Learn where this plant got its name, where it thrives best, and more...
All of the members of the Cistus genus and its hybrids are evergreen, aromatic shrubs with characteristic saucer-shaped flowers (usually with five petals and a yellow basal spot). The flowers resemble those of old-fashioned or antique roses, and the common name refers to their ability to grow in poor, rocky soil. They are native to the Mediterranean coastline and are found in both the stony scrubland and in the dry woodlands and open pine forests of higher elevations. They grow in full sun in soil that has little nutrient value or organic matter but is well-drained. They prefer lighter soil in cultivation but will tolerate heavier clay soil if it is free-draining. They also tolerate ocean winds and salt spray. Most species exhibit a long blooming period of three to four weeks, and the sterile hybrids extend that. Most have aromatic evergreen leaves ranging in color from dark-green to gray. The leaves are oppositely arranged on the branch and may be quite narrow or oval, often downy, and occasionally have wavy leaf margins. They are all sun lovers and exude their unusual resinous fragrance in the afternoon heat.
As for winter hardiness, cistus thrives in the Pacific Coast area, which closely resembles its native Mediterranean climate. They are generally more winter hardy than some references would have you believe (hardy in Zones 7 through 9, borderline in Zones 4 through 6). Most rock roses, if given wind-sheltered sites, are cold-hardy to temperatures around 10°F. Hardier species, which include C. laurifolius, C. salviifolius, and some hybrids, such as C. ¥corbariensis, C. ¥purpureus, and C. ‘Silver Pink’, may tolerate temperatures as low as 5°F. They resent heavy pruning and root disturbance. I prune the tips of young plants to promote branching, and later, when they have matured, I prune out only the dead wood. Avoid overfertilizing container-grown plants as this may promote soft growth susceptible to winter damage. The plants are remarkably maintenance-free and have no serious pest or disease problems. In fact, they provide a great home to my resident praying mantises, which blend in with the foliage and thrive despite the stickiness of the leaves. I have observed that younger plants bloom more profusely than older plants, which may live as long as ten years or more.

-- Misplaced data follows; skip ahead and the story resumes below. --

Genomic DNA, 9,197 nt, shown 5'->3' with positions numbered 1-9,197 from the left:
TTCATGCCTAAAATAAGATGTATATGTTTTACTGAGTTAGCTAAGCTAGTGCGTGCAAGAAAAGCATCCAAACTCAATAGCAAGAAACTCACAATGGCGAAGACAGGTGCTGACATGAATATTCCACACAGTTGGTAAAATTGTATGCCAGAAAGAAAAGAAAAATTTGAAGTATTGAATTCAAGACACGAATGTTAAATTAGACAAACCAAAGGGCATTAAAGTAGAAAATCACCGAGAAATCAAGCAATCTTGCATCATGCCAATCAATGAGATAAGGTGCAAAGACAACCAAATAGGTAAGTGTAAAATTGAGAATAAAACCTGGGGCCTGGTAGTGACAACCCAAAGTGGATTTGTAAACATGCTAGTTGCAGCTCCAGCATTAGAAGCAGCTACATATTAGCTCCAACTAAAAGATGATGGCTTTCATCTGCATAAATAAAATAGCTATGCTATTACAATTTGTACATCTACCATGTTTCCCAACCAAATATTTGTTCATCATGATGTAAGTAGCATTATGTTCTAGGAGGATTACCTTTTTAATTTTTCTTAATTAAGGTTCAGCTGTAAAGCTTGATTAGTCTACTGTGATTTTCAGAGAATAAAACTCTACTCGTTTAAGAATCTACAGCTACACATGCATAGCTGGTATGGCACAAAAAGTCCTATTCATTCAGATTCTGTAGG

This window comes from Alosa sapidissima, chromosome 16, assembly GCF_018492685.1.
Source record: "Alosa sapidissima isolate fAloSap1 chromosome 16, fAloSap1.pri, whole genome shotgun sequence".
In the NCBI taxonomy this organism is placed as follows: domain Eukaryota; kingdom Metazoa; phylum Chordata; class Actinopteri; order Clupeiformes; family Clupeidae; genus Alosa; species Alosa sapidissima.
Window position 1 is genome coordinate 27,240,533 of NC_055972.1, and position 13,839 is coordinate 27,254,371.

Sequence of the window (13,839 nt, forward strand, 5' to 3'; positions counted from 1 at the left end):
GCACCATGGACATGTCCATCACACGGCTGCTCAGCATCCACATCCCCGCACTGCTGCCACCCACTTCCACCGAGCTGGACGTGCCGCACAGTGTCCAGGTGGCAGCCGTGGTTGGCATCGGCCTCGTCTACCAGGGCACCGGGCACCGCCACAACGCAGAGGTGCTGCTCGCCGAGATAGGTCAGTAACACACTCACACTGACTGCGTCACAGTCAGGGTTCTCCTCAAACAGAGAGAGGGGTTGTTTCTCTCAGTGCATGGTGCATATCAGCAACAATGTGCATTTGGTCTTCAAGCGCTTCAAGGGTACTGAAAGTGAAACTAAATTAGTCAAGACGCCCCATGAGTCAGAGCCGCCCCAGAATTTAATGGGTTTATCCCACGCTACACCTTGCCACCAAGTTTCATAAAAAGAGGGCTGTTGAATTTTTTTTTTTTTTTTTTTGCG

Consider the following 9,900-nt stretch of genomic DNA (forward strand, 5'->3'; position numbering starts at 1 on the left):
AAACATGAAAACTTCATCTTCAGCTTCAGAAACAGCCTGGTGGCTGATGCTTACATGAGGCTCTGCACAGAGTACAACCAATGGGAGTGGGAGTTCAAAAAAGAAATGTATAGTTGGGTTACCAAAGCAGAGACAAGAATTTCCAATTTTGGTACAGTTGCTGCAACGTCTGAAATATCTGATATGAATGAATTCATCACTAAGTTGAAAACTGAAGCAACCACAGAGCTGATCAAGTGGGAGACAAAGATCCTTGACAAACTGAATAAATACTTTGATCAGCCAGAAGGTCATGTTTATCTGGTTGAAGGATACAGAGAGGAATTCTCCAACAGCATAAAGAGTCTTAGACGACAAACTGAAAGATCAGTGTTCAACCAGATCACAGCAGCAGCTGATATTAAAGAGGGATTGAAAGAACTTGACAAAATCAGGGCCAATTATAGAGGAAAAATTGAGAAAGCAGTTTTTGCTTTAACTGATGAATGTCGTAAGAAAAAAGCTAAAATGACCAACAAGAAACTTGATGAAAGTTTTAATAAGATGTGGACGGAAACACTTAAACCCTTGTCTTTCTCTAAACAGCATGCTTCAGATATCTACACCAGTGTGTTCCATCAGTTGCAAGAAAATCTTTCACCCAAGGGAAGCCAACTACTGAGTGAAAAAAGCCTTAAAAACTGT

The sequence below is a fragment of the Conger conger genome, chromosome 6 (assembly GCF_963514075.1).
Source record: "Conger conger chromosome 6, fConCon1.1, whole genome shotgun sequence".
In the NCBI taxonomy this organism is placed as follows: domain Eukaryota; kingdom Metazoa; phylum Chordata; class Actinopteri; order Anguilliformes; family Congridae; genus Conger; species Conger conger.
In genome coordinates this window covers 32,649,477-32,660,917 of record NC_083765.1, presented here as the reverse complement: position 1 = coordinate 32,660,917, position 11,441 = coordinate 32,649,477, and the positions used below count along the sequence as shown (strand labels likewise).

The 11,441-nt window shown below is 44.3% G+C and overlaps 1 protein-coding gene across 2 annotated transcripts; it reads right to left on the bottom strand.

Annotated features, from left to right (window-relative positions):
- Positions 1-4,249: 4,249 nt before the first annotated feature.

I do all of my propagation of rock roses from semi-hardwood tip cuttings taken in the spring or fall. I prefer cuttings to seed propagation as this ensures that I get the same plant, even with the hybrids. Although, I must warn you that taking cuttings of C. ladanifer is a very sticky business. After stripping leaves off of several cuttings, my fingertips are black and almost as sticky as super glue! Soap and water doesn’t work well in removing the sticky gum from the skin. Try baby oil.
Click here for the main article, Rock Roses.
Andy Van Hevelingen is a frequent contributor to The Herb Companion and enjoys writing, photography, and gardening in his Newberg, Oregon, home.
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